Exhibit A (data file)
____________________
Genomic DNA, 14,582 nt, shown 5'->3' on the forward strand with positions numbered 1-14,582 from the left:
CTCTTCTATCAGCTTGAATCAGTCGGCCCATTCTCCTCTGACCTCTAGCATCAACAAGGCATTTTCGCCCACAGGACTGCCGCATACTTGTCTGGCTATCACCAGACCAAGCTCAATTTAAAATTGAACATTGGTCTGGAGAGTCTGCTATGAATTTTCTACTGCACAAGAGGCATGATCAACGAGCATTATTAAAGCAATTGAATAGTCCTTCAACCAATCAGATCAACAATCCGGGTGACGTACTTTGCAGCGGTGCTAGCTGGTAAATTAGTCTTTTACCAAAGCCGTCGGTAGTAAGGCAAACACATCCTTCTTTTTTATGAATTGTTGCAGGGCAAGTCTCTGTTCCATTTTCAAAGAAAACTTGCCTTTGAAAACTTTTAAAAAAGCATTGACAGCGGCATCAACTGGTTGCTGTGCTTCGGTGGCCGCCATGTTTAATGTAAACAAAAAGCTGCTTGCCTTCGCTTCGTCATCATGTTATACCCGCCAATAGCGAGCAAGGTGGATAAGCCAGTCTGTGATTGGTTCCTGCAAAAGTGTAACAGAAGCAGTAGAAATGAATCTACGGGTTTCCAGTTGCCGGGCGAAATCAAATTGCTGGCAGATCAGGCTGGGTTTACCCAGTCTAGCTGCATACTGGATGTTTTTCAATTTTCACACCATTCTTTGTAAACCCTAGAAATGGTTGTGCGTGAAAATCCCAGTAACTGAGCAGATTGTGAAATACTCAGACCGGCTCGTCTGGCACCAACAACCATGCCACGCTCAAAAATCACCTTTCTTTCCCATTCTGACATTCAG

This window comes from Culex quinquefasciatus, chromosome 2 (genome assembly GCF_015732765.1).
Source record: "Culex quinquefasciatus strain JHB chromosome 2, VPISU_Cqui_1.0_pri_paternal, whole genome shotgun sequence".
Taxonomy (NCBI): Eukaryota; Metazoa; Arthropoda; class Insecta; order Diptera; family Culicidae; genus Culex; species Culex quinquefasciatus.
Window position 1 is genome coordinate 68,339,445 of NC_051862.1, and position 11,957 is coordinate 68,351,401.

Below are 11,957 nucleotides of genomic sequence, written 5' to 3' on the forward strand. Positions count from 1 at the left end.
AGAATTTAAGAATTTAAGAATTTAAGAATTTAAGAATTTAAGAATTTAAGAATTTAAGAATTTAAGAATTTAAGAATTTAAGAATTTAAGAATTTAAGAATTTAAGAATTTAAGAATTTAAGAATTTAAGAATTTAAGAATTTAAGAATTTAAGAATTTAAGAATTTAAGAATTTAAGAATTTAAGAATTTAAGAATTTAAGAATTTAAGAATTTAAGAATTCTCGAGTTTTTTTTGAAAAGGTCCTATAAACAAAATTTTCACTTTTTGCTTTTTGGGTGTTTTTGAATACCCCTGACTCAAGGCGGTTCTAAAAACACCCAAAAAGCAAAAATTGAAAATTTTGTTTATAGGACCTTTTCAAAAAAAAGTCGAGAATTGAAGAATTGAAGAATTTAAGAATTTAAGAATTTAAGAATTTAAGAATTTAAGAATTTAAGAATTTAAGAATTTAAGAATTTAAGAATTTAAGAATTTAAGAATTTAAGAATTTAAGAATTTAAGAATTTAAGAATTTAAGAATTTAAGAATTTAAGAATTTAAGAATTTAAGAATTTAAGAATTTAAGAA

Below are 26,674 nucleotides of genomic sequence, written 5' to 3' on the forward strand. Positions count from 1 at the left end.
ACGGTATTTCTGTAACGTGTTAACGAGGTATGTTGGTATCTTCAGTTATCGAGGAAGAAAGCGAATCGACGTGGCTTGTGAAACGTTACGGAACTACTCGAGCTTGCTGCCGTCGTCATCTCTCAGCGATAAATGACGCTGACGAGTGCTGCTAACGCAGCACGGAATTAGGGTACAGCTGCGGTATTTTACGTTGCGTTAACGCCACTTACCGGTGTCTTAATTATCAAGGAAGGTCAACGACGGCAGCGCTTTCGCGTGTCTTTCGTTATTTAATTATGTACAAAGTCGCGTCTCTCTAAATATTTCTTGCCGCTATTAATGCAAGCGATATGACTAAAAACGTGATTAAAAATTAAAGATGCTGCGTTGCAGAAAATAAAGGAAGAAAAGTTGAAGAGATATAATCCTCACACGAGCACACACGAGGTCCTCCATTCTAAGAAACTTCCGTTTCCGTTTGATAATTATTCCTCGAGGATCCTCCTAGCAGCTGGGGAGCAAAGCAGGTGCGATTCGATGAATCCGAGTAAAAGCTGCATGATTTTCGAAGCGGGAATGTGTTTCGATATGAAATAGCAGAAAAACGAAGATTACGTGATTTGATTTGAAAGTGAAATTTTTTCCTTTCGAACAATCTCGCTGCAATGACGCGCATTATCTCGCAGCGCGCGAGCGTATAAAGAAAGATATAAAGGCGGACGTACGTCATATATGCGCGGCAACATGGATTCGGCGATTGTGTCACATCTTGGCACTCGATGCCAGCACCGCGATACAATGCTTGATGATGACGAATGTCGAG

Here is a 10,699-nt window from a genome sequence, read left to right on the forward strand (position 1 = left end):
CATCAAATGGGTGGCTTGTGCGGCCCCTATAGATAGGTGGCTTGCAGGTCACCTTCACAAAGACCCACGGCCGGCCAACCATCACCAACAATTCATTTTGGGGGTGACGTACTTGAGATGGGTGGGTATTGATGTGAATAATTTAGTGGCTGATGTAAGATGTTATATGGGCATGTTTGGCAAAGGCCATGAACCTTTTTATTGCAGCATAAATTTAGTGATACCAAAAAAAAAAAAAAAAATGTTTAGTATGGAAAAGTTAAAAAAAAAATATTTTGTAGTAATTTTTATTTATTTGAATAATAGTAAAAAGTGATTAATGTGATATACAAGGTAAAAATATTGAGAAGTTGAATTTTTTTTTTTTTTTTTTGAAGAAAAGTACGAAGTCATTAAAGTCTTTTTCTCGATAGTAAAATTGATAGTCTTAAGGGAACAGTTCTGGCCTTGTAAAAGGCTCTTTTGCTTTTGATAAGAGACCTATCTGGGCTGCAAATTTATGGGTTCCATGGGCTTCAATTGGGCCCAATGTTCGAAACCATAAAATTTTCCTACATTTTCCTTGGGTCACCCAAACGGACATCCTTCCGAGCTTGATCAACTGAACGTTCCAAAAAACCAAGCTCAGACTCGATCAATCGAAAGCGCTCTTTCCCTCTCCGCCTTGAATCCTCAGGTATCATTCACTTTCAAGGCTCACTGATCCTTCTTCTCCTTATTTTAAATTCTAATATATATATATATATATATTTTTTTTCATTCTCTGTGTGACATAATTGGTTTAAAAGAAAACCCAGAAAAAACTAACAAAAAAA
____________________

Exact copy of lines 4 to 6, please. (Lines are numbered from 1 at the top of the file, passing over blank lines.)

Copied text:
Source record: "Culex quinquefasciatus strain JHB chromosome 2, VPISU_Cqui_1.0_pri_paternal, whole genome shotgun sequence".
Taxonomy (NCBI): Eukaryota; Metazoa; Arthropoda; class Insecta; order Diptera; family Culicidae; genus Culex; species Culex quinquefasciatus.
Window position 1 is genome coordinate 68,339,445 of NC_051862.1, and position 11,957 is coordinate 68,351,401.